Flower Power Rides Again

John Friel
Diving into the Philadelphia Flower Show is usually a jaw-dropper. The designers strive for a kick-butt intro and nail it.

This year, that initial Wow! factor was somewhat lacking. But the farther in I got, the farther-out it got. The theme: Flower Power. If that sparks flashbacks, you’re not alone. Like, Wow, man!

I didn’t actually hear anyone say “groovy” or “psychedelic,” but they’d fit the vibe. A booming soundtrack cycled through Beatles, Doors, Steppenwolf, Grateful Dead, Joe Cocker, Hendrix, The Band, Turtles, even a dash of Monkees. Rainbows and giant floral peace signs loomed large. Miniature VW buses, gaily painted, loomed small. One attendee sported tie-dye, another love beads. I saw no Nehru jackets or bell bottoms, but I was only there one day.

In short, it was pretty trippy. A whiff of weed wafting by would have seemed perfectly apropos. Once past the entrance, the ’60s/’70s groove was shallower. Most displays were what PFS attendees expect: phenomenal, exotic, well-executed, educational and meticulously maintained.

My radar was naturally tuned to perennials and grasses, and I was not disappointed. The wizards who conjure flowers weeks, or even months, ahead of schedule had their A-game going. Easy genera, primula and helleborus, were in bodacious bloom in gardens large and small. But so were astilbe and hemerocallis.

There were hosta grown out to a size real gardeners won’t see until June. Well done, Meadowbrook Farm, et al. It may not be nice to fool Mother Nature, but it’s impressive, and in the dregs of a bitter winter, very welcome.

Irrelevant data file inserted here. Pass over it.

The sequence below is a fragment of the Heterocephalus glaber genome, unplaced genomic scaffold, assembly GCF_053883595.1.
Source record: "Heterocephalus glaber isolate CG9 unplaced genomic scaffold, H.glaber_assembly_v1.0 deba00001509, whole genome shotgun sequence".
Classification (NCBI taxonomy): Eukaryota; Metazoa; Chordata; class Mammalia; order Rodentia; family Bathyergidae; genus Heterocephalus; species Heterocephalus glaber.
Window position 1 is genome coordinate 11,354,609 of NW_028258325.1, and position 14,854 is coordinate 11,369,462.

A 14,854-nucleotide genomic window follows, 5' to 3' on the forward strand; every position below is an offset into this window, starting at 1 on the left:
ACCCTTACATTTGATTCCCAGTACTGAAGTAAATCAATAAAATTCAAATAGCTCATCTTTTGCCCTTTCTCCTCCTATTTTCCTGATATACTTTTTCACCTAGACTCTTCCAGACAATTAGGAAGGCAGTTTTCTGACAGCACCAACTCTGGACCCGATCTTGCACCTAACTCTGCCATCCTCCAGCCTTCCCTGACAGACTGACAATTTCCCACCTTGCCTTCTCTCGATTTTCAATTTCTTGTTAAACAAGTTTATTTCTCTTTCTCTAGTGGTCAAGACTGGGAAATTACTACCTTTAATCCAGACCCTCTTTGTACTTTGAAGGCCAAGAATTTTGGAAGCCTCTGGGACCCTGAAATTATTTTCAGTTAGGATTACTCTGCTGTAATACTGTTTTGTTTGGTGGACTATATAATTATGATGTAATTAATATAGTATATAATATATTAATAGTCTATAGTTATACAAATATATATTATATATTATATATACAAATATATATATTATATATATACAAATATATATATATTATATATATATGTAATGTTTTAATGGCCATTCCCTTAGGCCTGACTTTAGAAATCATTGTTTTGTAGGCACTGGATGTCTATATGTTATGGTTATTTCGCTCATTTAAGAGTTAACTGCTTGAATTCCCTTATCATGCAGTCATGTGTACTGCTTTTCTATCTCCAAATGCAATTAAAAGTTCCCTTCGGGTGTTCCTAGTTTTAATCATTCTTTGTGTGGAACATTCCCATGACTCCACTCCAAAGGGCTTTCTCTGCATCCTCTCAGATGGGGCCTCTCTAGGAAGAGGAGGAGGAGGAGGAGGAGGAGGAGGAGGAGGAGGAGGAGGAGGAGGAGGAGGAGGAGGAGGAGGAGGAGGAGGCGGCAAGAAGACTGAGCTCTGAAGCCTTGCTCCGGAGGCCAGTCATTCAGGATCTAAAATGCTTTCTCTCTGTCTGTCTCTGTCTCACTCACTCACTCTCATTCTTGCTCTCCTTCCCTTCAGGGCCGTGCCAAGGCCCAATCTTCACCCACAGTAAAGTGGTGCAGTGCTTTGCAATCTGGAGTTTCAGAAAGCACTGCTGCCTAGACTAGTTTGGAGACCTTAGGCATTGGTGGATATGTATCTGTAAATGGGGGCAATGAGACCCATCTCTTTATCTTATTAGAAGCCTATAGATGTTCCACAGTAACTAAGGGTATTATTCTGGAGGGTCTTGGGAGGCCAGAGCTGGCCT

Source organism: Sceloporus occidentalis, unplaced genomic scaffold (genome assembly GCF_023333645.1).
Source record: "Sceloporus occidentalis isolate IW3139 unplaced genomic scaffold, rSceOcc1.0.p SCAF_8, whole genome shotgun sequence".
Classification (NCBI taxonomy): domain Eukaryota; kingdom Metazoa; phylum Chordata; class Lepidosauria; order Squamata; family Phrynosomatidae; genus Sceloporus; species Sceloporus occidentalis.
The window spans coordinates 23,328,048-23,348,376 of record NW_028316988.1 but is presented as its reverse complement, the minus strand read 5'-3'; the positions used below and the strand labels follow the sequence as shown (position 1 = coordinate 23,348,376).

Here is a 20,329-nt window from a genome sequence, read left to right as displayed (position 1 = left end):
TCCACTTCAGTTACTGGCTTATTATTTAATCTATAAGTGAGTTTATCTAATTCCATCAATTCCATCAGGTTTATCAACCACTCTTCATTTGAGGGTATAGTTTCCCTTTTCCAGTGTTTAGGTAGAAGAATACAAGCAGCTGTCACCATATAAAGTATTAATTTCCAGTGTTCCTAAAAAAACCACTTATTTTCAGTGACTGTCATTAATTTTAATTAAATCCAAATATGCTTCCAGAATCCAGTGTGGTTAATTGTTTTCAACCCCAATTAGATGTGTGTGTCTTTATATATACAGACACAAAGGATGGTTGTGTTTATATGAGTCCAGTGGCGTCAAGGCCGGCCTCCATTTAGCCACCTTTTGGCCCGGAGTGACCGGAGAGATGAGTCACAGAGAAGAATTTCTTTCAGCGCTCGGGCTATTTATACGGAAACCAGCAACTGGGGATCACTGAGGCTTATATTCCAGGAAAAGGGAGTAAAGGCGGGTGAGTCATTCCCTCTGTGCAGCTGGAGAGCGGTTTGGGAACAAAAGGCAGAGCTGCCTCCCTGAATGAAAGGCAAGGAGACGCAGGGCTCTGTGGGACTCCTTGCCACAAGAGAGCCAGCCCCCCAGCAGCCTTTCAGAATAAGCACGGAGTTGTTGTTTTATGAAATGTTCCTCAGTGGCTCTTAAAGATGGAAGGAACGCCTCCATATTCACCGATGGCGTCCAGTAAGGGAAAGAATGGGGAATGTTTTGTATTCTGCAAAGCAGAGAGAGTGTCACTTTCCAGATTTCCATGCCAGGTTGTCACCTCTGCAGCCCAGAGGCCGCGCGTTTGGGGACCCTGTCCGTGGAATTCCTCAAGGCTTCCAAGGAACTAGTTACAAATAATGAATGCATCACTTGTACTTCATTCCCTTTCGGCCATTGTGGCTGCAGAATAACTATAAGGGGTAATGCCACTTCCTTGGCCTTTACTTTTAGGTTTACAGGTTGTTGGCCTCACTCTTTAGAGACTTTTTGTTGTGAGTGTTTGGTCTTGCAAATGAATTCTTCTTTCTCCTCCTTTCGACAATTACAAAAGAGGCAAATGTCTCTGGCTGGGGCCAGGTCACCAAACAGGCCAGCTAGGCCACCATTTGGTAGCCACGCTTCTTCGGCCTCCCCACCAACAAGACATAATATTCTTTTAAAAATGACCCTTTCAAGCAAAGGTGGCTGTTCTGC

Grasses, sedges and rushes abounded: Dormant panicum, flowing Carex pensylvanica, glowing golden acorus, glaucous blue juncus, rich green sesleria. Equisetum-lined water features. Succulents go without saying.

A little background: In 1827, 80 farmers and others organized the Pennsylvania Horticultural Society, which now boasts 27,000 members.

In 1829, their first show introduced attendees to an exotic new ornamental from south of the border, named for Ambassador to Mexico Joel Poinsett. Andrew Jackson, whom I once portrayed on stage (awful show, don’t ask), was moving into the White House. New York had just abolished slavery.

Those 80 pioneer horticulturists dedicated themselves to “this interesting and highly influential branch of science.” Is there another field where art and science are so inextricable? To succeed, growers must master the latter discipline, but the former drives and inspires all we do. Sans science, our product can’t reach the market alive. Sans art, sans mankind’s unquenchable thirst for beauty, there’s no market to reach.

PFS is to gardening what fashion runways are to women’s clothing: Nobody wears that stuff in real life; no garden sports rotating cubes of bromeliads and mirrors in a black pond.

Today, PFS is America’s largest, longest-running hort event, the world’s biggest indoor flower show. The International Festivals and Events Association named it the Best Event in the World, topping the Tournament of Roses, Kentucky Derby Festival and Indianapolis 500 Festival. Pretty fast company.  

Over nine days, a quarter of a million people ogle its 10 acres of displays and drop tons of money in its retail section, on everything from 99-cent kitchen gewgaws to high-end gazebos, sunrooms and landscape elements.

Sometimes, at consumer-oriented events, don’t your years in the industry feel like a handicap? Where civilians see masses of pied glory, we see that one drooping petal, the props, the faint fertilizer residue.

I envy them a little, those civilians. But even after years backstage, even as a little magic rubs off, the mystique holds. The science peeks out from behind the curtain, but it can’t overshadow the art.

Peace, baby. GP

John Friel is marketing manager for Emerald Coast Growers and a freelance writer.